The nose can detect up to 10,000 different scents, and contrary to popular belief, not everyone has the same sense of smell (source: Live Science).
Only five tastes exist: sweet, sour, salty, bitter, and umami, which picks up on monosodium glutamate (MSG). But how does getting older change the way we smell and taste?
MedlinePlus says that as we get older, all of our senses lose some of their power. Most people can expect their sense of smell to get worse after they turn 70.
According to Harvard Health, between the ages of 53 and 91, one in eight persons will experience a loss of scent.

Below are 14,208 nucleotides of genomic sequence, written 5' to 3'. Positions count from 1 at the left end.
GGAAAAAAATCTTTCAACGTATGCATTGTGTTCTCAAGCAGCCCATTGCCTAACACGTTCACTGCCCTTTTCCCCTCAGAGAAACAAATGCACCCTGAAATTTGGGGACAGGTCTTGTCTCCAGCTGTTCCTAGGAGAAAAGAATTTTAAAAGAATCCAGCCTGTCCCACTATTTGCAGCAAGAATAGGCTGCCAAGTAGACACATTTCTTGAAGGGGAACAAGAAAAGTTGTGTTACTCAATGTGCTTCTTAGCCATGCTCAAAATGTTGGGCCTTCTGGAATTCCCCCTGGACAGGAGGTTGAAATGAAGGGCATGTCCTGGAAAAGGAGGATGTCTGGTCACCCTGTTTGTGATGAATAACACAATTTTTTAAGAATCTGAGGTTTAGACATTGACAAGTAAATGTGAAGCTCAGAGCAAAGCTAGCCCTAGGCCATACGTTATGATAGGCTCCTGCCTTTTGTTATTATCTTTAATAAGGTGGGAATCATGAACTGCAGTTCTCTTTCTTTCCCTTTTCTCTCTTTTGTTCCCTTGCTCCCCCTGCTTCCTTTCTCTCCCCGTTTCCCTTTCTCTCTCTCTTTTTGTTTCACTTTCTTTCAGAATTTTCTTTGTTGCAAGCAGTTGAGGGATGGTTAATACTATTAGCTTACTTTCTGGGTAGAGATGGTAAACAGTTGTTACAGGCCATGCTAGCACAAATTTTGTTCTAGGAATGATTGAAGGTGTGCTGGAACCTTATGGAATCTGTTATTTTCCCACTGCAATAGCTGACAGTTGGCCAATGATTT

Age-related smell loss can be brought on by a variety of factors. Medications and dietary deficiencies may change a person's sense of smell.
Additionally, nasal polyps, allergies, and chronic sinusitis can affect smell. Loss of receptor cells due to aging is one reason why we lose our sense of smell.
We are born with 10 million olfactory receptors, but as we age, this number declines by two-thirds. Most people lose their sense of smell before their sense of taste.
Since smell & taste are intertwined, a loss of smell might result in loss of taste. If we lose our sense of taste, we may eat less, which can have negative health consequences.
Lack of smell also impacts the sense of taste. When our nose is not functioning properly, we are unable to detect spoiled food, a fire, or a gas leak.